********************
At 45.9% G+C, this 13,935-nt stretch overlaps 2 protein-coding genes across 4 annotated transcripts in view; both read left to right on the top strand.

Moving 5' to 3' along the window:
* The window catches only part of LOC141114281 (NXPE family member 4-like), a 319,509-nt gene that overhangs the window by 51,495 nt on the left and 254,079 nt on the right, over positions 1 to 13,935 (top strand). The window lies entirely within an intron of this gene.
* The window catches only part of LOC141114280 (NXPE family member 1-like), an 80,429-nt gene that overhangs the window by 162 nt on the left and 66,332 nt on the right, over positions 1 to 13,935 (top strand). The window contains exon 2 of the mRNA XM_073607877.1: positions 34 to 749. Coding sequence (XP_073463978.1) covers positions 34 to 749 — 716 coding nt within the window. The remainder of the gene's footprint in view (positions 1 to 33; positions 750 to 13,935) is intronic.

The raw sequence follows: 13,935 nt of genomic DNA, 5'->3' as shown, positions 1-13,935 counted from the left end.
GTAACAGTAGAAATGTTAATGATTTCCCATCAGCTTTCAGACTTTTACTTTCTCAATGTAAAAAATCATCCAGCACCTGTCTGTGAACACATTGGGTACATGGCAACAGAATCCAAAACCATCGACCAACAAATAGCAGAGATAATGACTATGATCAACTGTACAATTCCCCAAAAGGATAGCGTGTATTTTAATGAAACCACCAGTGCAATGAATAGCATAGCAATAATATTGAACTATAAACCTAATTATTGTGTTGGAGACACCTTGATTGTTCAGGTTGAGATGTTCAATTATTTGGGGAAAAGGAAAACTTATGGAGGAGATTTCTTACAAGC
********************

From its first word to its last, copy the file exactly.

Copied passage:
At 45.9% G+C, this 13,935-nt stretch overlaps 2 protein-coding genes across 4 annotated transcripts in view; both read left to right on the top strand.

Moving 5' to 3' along the window:
* The window catches only part of LOC141114281 (NXPE family member 4-like), a 319,509-nt gene that overhangs the window by 51,495 nt on the left and 254,079 nt on the right, over positions 1 to 13,935 (top strand). The window lies entirely within an intron of this gene.
* The window catches only part of LOC141114280 (NXPE family member 1-like), an 80,429-nt gene that overhangs the window by 162 nt on the left and 66,332 nt on the right, over positions 1 to 13,935 (top strand). The window contains exon 2 of the mRNA XM_073607877.1: positions 34 to 749. Coding sequence (XP_073463978.1) covers positions 34 to 749 — 716 coding nt within the window. The remainder of the gene's footprint in view (positions 1 to 33; positions 750 to 13,935) is intronic.

The raw sequence follows: 13,935 nt of genomic DNA, 5'->3' as shown, positions 1-13,935 counted from the left end.
GTAACAGTAGAAATGTTAATGATTTCCCATCAGCTTTCAGACTTTTACTTTCTCAATGTAAAAAATCATCCAGCACCTGTCTGTGAACACATTGGGTACATGGCAACAGAATCCAAAACCATCGACCAACAAATAGCAGAGATAATGACTATGATCAACTGTACAATTCCCCAAAAGGATAGCGTGTATTTTAATGAAACCACCAGTGCAATGAATAGCATAGCAATAATATTGAACTATAAACCTAATTATTGTGTTGGAGACACCTTGATTGTTCAGGTTGAGATGTTCAATTATTTGGGGAAAAGGAAAACTTATGGAGGAGATTTCTTACAAGC